Date: Friday, June 25th, 2021
Source: The Wall Street Journal
WASHINGTON—President Biden and a group of 10 centrist senators agreed to a roughly $1 trillion infrastructure plan Thursday, securing a long-sought bipartisan deal that lawmakers and the White House will now attempt to shepherd through Congress alongside a broader package sought by Democrats.
Mr. Biden and Democratic leaders said that advancing the deal on transportation, water and broadband infrastructure will hinge on the passage of more elements of Mr. Biden’s $4 trillion economic agenda. The two-track process sets up weeks of delicate negotiations to gather support for both the bipartisan plan and a separate Democratic proposal, a challenging task in the 50-50 Senate and the narrowly Democratic-controlled House.
“What we agreed on today is what we could agree on. The physical infrastructure. There’s no agreement on the rest,” said Mr. Biden, who said he wouldn’t sign the bipartisan deal into law until a bill containing the rest of his agenda also is on his desk. “If this is the only one that comes to me, I’m not signing it.”
With $579 billion of spending above expected federal levels and a total of $973 billion of investment over five years and $1.2 trillion if continued over eight, the agreement will make new investments in the electrical grid, transit, roads and bridges and other forms of infrastructure.
The cost of the spending will be covered by repurposing existing federal funds, public-private partnerships and revenue collected from enhanced enforcement at the Internal Revenue Service, according to a list distributed by the White House. The list also included sales from the strategic petroleum reserve and wireless-spectrum auction sales among the other revenue raisers.
Emerging from a noontime meeting at the White House to announce the deal, Republicans and Democrats cast the agreement as proof that bipartisan progress is still possible in a polarized Washington.
“We’ve agreed on the price tag, the scope and how to pay for it,” said Sen. Susan Collins (R., Maine) on Thursday. “It was not easy to get agreement on all three, but it was essential.”
Mr. Biden framed the infrastructure investment as critical to compete with global rivals. “We’re in a race with China and the rest of the world for the 21st century,” he said. “This agreement signals to the world that we can function, deliver and do significant things.”
In trading Thursday, shares of machinery giant Caterpillar Inc., building-materials supplier Martin Marietta Materials Inc. and construction-aggregates producer Vulcan Materials Co. moved higher on news of the agreement.
While the framework between the bipartisan group of lawmakers and the White House marks an important step toward a final agreement, passing the legislation will require top Democrats to walk a tightrope between maintaining Republican support for one package and unifying Democrats around a second.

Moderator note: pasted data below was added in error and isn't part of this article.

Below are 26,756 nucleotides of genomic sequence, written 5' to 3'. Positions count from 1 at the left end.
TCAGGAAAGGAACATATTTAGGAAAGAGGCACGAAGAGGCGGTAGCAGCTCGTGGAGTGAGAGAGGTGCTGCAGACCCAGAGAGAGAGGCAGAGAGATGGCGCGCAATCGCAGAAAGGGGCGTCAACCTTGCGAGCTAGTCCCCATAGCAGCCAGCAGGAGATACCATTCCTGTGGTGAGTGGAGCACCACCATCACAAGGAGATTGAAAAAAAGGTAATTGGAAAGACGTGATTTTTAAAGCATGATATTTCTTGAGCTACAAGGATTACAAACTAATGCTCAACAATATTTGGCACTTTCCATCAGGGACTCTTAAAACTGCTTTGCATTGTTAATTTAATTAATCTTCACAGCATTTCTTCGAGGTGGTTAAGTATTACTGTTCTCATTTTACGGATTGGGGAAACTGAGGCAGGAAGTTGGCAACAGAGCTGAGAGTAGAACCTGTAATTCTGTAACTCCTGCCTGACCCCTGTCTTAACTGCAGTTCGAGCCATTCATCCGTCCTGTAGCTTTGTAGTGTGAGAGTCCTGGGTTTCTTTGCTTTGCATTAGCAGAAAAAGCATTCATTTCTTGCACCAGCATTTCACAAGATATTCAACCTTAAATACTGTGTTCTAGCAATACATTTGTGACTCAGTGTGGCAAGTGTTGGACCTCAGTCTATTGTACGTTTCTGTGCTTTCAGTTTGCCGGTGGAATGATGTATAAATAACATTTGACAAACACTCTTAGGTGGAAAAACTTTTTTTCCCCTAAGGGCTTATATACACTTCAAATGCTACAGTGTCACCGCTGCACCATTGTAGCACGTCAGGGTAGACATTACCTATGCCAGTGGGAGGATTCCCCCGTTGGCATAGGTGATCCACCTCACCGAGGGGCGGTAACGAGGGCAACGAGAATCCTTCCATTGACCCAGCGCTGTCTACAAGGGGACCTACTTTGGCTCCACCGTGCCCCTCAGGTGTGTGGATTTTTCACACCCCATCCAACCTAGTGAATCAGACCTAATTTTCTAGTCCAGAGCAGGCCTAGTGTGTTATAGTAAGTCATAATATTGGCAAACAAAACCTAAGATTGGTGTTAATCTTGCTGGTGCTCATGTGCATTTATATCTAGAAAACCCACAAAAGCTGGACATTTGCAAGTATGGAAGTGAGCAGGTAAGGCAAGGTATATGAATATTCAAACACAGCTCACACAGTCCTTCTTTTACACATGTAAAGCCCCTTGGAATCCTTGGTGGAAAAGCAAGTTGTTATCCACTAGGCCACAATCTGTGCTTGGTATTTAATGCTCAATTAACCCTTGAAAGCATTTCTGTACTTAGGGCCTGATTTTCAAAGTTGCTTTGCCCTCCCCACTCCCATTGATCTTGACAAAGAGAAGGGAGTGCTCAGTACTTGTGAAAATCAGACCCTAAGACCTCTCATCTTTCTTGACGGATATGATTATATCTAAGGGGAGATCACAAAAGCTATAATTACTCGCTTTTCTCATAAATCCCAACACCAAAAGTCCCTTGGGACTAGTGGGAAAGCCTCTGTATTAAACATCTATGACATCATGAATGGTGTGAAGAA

Senate Majority Leader Chuck Schumer (D., N.Y.) has said the Senate will simultaneously move forward with both a bipartisan agreement and a larger bill that includes spending on education, healthcare, and antipoverty efforts. Democrats can skirt the 60-vote threshold for advancing most Senate legislation through a budget process called reconciliation, which requires only a simple majority.
House Speaker Nancy Pelosi (D., Calif.) said that the House won’t take up the bipartisan agreement until the Senate approves a package through reconciliation.
“I said there won’t be an infrastructure bill unless we have a reconciliation bill, plain and simple,” Mrs. Pelosi said.
Senate Majority Whip Dick Durbin (D., Ill.) said passing two complex bills through different procedures at the same time would be challenging. The reconciliation process alone is time-consuming and complicated, he noted.
“I don’t know that it’s possible, but we’ll see,” he said. Mr. Durbin added that he wasn’t sure how Democratic leaders would be able to give liberal Democrats the reassurance they are seeking, given the procedural complexities. “That’s the tough part,” he said.
If some Democrats ultimately oppose the bipartisan infrastructure package, Republicans would need to sign on in larger numbers to ensure its passage. A group of 21 Senators, including 11 Republicans, have previously lent their support to the bipartisan efforts, though some of those lawmakers said Thursday they were still reviewing details of the emerging deal.
Sen. Rob Portman (R., Ohio), the lead Republican negotiator, spoke with Senate Minority Leader Mitch McConnell (R., Ky.) and other top Republicans Thursday morning to discuss the agreement. Mr. Portman said Mr. McConnell told him he was open-minded about the framework.